Teaming up with producer Jack Douglas once again, Aerosmith touch upon the leading lights of the day (Led Zeppelin for instance) and apply their own rock and blues template over the top of it.
Written by: gdmonline
ALBUM: Toys In The Attic
SERIAL: JC 33479
CD REISSUE: Discogs Reissue List
COUNTRY OF ORIGIN: USA
LINEUP: Steven Tyler – lead vocals, percussion on ‘Sweet Emotion’ * Joe Perry – guitar, backing vocals, talkbox on ‘Sweet Emotion’ * Brad Whitford – guitar * Tom Hamilton – bass * Joey Kramer – drums
Additional Musicians: Scott Cushnie – piano (#5, #7, #9) * Jay Messina – bass marimba (#6)
TRACK LISTING: 01 Toys In The Attic * 02 Uncle Salty * 03 Adams Apple * 04 Walk This Way * 05 Big Ten Inch Record * 06 Sweet Emotion * 07 No More No More * 08 Round And Round * 09 You See Me Crying
WEBLINKS: Site Link
We talk about 1975 and we talk about Aerosmith’s arrival in the big leagues. Their status as arena rockers was more or less confirmed by this stage, and it become the Boston based outfit’s first genuine record with two top 40 hits in the bag.
Both the 1973 debut and 1974’s ‘Get Your Wings’ did not embed Aerosmith into the national consciousness straight away, but ‘Toys..’ moved the band up a few notches, and during the late 70’s they extended their popularity all the while with drugs being a constant companion. Teaming up with producer Jack Douglas once again, Aerosmith touch upon the leading lights of the day (Led Zeppelin for instance) and apply their own rock and blues template over the top of it.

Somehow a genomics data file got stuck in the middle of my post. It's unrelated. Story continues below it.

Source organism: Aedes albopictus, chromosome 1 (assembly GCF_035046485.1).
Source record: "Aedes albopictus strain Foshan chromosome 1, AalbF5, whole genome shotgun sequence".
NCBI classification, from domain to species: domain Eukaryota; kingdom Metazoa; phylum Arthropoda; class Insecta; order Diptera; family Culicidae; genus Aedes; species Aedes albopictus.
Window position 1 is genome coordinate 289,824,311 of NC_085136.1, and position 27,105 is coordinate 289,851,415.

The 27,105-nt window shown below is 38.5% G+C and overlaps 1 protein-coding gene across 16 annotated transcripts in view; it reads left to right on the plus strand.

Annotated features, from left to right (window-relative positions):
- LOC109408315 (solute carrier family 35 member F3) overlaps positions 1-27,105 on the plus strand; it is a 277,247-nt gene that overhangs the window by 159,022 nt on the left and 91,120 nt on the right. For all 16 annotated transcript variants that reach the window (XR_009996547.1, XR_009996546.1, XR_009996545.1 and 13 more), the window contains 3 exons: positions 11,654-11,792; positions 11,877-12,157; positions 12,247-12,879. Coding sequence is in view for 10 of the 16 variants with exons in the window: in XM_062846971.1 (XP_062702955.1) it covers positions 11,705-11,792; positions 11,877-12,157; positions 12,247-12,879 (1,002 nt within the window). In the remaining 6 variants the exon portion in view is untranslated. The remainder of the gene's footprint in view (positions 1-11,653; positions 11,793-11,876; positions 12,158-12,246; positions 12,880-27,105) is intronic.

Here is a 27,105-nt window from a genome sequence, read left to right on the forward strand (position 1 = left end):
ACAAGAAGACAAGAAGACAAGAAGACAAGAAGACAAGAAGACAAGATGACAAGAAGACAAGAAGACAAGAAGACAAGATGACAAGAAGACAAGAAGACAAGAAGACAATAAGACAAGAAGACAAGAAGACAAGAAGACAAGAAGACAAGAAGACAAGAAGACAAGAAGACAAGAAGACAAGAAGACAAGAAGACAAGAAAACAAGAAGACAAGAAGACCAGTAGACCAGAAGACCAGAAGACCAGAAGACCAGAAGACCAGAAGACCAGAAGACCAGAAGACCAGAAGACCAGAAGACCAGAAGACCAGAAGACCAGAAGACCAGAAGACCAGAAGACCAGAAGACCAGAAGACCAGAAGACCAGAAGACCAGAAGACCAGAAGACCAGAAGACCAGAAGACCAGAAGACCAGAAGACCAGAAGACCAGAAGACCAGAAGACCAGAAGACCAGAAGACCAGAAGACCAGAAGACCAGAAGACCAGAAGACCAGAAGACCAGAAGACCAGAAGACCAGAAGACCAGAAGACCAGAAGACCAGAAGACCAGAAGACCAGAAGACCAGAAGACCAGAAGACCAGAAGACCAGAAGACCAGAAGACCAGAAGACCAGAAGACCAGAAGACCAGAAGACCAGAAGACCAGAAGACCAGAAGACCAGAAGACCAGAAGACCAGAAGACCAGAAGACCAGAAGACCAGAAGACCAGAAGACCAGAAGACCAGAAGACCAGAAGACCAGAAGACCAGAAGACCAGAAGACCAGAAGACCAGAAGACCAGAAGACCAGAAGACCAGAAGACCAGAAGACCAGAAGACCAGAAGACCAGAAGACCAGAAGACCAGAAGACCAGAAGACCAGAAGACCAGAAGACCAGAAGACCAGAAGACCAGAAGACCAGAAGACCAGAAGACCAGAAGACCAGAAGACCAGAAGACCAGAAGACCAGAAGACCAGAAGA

The title track ‘Toys In The Attic’ is a blast from the blast, with its Montrose like power-rock and blues licks. It’s a frantic start. Unlike ‘Uncle Salty’ which you’d think was a maritime song. Unfortunately no, it’s about child abuse, neglect and teenage prostitution. Like, wow, that’s different!
‘Adams Apple’ is an understated track, which brings into play the twin guitar shuffle of Joe Perry and Brad Whitford. ‘Walk This Way’ is as recognisable today as it was back in 1975. It’s been covered a few times since, including some rap artists, and admittedly the way the song is arranged, it’s not hard to see why rap artists are interested in doing it.
The sole cover on the album was a re-recording of ‘Big Ten Record’, a 1950’s tune with more than a hint of nostalgia. ‘Sweet Emotion’ is the other big hit from the album. It’s a swampy rocker with an identifiable riff for the ages. Truly a classic track of the 70’s.
‘No More No More’ is a bit of a toe-tapper, with its barroom piano tapping away, and its pretty simple chorus. ‘Round And Round’ could be Led Zeppelin during this timeframe. I’m pretty certain that is who the song is modelled on. Aerosmith complete the album with an orchestral number: ‘You See Me Crying’, which was quite majestic sounding for its time.
A pretty popular album at the time, which also did good sales into 1976 (going platinum) as well as into 1977 believe it or not. There was a stage when the first three Aerosmith albums were in the charts at the same time. At this point, the band had begun headlining their own shows, and they shared the stage with many acts already featured here at Glory Daze.
‘Rocks’ and ‘Draw The Line’ would be released in successive years, plus there was 1978’s ‘Live Bootleg’. There’s a bit of a back catalogue to investigate, certainly anything up until 1982’s ‘Rock In A Hard Place’ should be checked out.
Walk This Way
Entire Album (Select Tracks)